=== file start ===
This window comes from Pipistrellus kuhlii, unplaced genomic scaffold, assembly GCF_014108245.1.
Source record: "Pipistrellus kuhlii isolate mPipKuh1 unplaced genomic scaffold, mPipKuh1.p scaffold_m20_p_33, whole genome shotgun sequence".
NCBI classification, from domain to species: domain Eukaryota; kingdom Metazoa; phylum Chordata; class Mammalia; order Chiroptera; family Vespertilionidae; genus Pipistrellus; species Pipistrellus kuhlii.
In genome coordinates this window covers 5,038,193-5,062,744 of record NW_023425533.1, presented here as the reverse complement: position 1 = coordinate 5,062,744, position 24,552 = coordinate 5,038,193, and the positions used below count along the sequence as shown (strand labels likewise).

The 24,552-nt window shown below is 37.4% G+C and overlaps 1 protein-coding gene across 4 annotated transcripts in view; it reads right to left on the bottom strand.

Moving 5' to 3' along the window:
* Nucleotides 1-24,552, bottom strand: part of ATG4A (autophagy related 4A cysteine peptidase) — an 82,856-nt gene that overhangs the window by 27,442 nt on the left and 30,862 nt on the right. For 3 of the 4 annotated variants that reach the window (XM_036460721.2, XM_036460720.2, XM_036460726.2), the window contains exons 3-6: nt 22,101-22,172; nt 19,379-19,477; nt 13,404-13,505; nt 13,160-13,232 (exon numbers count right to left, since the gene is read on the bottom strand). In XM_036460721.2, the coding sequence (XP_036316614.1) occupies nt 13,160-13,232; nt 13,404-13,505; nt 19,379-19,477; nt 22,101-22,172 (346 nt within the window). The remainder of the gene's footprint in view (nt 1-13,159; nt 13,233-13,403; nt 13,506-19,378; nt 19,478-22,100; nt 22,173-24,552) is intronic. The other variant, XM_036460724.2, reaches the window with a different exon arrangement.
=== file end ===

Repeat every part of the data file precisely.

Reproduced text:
This window comes from Pipistrellus kuhlii, unplaced genomic scaffold, assembly GCF_014108245.1.
Source record: "Pipistrellus kuhlii isolate mPipKuh1 unplaced genomic scaffold, mPipKuh1.p scaffold_m20_p_33, whole genome shotgun sequence".
NCBI classification, from domain to species: domain Eukaryota; kingdom Metazoa; phylum Chordata; class Mammalia; order Chiroptera; family Vespertilionidae; genus Pipistrellus; species Pipistrellus kuhlii.
In genome coordinates this window covers 5,038,193-5,062,744 of record NW_023425533.1, presented here as the reverse complement: position 1 = coordinate 5,062,744, position 24,552 = coordinate 5,038,193, and the positions used below count along the sequence as shown (strand labels likewise).

The 24,552-nt window shown below is 37.4% G+C and overlaps 1 protein-coding gene across 4 annotated transcripts in view; it reads right to left on the bottom strand.

Moving 5' to 3' along the window:
* Nucleotides 1-24,552, bottom strand: part of ATG4A (autophagy related 4A cysteine peptidase) — an 82,856-nt gene that overhangs the window by 27,442 nt on the left and 30,862 nt on the right. For 3 of the 4 annotated variants that reach the window (XM_036460721.2, XM_036460720.2, XM_036460726.2), the window contains exons 3-6: nt 22,101-22,172; nt 19,379-19,477; nt 13,404-13,505; nt 13,160-13,232 (exon numbers count right to left, since the gene is read on the bottom strand). In XM_036460721.2, the coding sequence (XP_036316614.1) occupies nt 13,160-13,232; nt 13,404-13,505; nt 19,379-19,477; nt 22,101-22,172 (346 nt within the window). The remainder of the gene's footprint in view (nt 1-13,159; nt 13,233-13,403; nt 13,506-19,378; nt 19,478-22,100; nt 22,173-24,552) is intronic. The other variant, XM_036460724.2, reaches the window with a different exon arrangement.